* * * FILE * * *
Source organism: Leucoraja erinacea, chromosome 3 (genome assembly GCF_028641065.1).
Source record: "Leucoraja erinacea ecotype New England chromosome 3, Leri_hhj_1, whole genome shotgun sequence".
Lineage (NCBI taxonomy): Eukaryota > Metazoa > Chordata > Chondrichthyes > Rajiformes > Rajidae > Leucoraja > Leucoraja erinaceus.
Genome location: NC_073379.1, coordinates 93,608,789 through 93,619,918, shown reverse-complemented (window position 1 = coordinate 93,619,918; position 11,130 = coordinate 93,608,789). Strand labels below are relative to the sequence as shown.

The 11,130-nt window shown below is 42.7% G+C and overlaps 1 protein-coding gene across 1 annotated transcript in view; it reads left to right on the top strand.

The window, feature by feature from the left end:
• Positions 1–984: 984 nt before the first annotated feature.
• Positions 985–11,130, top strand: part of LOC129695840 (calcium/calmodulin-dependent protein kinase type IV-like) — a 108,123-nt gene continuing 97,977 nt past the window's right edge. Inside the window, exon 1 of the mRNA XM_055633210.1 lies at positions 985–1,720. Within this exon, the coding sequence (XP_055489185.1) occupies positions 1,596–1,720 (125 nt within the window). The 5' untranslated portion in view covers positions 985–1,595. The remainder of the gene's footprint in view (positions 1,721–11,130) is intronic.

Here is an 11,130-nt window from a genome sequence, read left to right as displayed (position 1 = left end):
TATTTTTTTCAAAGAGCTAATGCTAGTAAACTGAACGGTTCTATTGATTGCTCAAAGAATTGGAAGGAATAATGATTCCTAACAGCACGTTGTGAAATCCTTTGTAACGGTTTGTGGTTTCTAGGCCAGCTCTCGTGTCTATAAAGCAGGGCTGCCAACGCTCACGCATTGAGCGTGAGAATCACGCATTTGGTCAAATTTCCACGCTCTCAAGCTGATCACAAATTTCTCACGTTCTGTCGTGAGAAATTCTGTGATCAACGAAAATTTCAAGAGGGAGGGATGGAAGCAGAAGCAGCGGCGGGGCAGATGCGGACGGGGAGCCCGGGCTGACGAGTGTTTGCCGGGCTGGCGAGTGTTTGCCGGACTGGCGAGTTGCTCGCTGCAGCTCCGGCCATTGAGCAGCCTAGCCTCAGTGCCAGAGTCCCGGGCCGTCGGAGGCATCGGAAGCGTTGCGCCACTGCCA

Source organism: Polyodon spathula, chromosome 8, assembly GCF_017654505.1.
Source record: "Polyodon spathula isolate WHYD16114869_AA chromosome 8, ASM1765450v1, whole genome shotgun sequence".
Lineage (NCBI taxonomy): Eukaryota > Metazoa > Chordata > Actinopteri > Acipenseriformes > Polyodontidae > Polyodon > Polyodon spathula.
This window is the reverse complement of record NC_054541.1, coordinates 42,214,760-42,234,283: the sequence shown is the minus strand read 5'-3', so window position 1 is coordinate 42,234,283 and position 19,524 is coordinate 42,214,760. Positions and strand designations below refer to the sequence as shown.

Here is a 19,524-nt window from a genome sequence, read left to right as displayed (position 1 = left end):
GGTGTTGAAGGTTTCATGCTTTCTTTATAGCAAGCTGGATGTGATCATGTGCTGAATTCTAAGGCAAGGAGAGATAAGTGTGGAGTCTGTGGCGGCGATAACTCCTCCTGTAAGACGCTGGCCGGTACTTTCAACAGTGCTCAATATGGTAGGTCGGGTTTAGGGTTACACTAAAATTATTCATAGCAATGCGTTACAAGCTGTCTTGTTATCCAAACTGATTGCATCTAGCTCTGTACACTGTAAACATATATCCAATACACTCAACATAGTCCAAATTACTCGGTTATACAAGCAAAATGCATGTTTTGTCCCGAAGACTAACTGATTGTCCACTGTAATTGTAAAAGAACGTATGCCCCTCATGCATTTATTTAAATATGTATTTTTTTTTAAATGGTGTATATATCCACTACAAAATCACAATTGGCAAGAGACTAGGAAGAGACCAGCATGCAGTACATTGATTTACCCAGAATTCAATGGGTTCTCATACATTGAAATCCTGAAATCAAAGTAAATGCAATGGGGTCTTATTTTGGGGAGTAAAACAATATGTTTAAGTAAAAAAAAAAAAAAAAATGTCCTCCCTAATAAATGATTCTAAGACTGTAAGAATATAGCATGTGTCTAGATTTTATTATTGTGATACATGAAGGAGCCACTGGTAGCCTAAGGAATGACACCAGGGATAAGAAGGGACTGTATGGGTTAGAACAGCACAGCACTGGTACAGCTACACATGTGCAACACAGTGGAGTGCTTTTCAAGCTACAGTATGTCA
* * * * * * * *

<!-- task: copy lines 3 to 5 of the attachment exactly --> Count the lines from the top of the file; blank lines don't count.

Lineage (NCBI taxonomy): Eukaryota > Metazoa > Chordata > Chondrichthyes > Rajiformes > Rajidae > Leucoraja > Leucoraja erinaceus.
Genome location: NC_073379.1, coordinates 93,608,789 through 93,619,918, shown reverse-complemented (window position 1 = coordinate 93,619,918; position 11,130 = coordinate 93,608,789). Strand labels below are relative to the sequence as shown.

The 11,130-nt window shown below is 42.7% G+C and overlaps 1 protein-coding gene across 1 annotated transcript in view; it reads left to right on the top strand.